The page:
Musically, Weddings Parties Anything were a combination of Australian indie and garage rock, sixties folk, punk and (later) country and are usually described as being a ‘folk rock’ band. The audience for the band was close to a mainstream rock crowd, their folk credentials were further evidenced by Celtic influences and an affinity for traditional Australian songs ("Streets of Forbes", "Sergeant Small"), plus original songs by Thomas which drew upon a similar repository of colonial folklore ("A Tale They Won’t Believe"). Canadian commentator Jeremy Mouat, concluded that their "music is largely concerned with the connections between past and present, whether it be the bond of memory or an identification with tradition".[19] They led what later became known as the alt-country scene in Melbourne.[citation needed] The band were often compared to The Pogues,[20] though the two bands were actually contemporaries rather than one following the other; the two bands toured Australia together in the early '90s.

Members

  • Mick Thomas (vocals, guitar, mandolin) 1984-1998, 2006, 2008
  • Mark Wallace (piano accordion, keyboards, vocals) 1985-1998, 2006, 2008
  • Paul Thomas (guitar, pedal steel) 1989-1998, 2006, 2008
  • Michael Barclay (drums, vocals) 1993-1998, 2006, 2008
  • Stephen O'Prey (bass guitar, guitar, vocals) 1993-1998, 2006, 2008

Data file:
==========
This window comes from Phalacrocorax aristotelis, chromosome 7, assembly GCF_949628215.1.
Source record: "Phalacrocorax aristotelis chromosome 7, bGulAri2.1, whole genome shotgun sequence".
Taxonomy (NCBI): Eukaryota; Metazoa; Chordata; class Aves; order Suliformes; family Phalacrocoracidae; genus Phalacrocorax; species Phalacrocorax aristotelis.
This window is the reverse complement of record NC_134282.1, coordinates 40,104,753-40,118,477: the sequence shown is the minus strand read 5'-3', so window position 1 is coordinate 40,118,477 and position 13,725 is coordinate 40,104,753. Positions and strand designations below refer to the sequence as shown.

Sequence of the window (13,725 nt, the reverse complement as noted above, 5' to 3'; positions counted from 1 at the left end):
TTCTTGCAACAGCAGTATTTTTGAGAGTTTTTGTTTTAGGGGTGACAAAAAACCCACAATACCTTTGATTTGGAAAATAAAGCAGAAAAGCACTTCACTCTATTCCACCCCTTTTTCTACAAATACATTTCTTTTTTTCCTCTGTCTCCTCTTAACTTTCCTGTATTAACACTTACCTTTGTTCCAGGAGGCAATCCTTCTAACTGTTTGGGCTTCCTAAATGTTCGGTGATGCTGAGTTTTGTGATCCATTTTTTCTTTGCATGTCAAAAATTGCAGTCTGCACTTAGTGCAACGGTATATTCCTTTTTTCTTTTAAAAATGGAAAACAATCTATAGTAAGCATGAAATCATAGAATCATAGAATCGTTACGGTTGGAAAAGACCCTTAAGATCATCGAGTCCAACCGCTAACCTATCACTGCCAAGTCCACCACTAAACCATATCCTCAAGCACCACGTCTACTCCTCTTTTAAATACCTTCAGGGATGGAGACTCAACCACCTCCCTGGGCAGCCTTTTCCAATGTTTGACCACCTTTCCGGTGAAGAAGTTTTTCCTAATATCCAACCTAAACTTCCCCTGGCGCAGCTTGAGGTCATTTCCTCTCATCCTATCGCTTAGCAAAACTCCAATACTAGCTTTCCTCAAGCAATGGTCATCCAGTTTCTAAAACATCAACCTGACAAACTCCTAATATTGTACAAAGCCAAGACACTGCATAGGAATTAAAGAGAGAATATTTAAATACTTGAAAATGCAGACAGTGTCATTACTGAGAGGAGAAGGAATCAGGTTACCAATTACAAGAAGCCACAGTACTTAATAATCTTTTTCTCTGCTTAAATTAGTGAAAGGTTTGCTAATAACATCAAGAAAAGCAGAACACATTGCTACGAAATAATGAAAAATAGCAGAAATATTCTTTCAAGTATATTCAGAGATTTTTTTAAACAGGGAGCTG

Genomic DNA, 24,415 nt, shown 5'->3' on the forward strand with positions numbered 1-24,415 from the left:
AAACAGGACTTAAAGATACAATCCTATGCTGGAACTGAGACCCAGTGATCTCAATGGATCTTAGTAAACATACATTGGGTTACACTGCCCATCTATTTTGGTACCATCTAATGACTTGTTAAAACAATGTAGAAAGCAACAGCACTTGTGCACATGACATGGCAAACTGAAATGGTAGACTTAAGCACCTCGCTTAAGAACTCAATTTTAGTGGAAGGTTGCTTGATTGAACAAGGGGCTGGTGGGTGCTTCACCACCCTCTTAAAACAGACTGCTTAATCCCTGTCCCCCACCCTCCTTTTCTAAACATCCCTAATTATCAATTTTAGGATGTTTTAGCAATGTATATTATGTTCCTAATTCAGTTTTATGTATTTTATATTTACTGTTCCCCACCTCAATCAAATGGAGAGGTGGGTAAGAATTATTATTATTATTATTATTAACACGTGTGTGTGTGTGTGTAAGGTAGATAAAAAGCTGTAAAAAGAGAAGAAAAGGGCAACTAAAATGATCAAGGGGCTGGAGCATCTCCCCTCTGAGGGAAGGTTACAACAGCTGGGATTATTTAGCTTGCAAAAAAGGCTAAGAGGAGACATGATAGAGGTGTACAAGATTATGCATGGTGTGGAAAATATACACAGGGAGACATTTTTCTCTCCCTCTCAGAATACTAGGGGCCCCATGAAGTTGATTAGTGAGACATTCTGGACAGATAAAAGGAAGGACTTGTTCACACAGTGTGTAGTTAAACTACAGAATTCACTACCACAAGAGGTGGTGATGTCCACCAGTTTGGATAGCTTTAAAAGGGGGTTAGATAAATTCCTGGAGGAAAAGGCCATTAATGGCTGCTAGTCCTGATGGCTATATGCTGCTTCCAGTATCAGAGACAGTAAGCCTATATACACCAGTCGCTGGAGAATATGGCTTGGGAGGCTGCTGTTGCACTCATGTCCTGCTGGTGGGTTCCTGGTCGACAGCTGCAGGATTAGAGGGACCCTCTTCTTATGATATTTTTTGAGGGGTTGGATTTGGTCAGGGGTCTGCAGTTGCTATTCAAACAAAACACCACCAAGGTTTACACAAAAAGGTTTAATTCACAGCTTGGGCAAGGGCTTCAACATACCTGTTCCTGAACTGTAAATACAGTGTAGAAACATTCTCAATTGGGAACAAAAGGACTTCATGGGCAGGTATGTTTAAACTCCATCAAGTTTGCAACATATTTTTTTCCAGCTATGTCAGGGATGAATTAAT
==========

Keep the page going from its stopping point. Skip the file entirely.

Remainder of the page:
• Jen Anderson (violin, mandolin, guitar, vocals) 1992-1998, 2006, 2008

Former members

  • Dave Adams (drums) 1984-1986
  • Richard Burgman (guitar, mandolin, tin whistle, vocals) 1988-1989
  • Paul Clarke (guitar) 1984-1985
  • Janine Hall (bass guitar, vocals) 1986-1987
  • Wendy Joseph (violin) 1984
  • Peter Lawler (bass guitar, vocals) 1987-1993
  • Marcus Schintler (drums, stubbie, melodica, vocals) 1986-1993
  • Dave Steel (guitar, vocals) 1985-1988

Discography

Albums

Singles/EPs

  • Weddings Parties Anything (EP) Suffering Tram (1985) - 1,000 copies
  • "Sergeant Small"(live)/"Go! Move! Shift!"(live) Suffering Tram (1986) - 600 copies
  • "Away, Away"/"Bourgeois Blues" WEA (1987) #92 AUS
  • "Hungry Years"/"The Swans Return" WEA (1987)
  • "Shotgun Wedding"/"Australia Goodnight"/"The Bells of Rhymney" WEA (1987)
  • Goat Dancing on the Tables (EP) WEA (1988)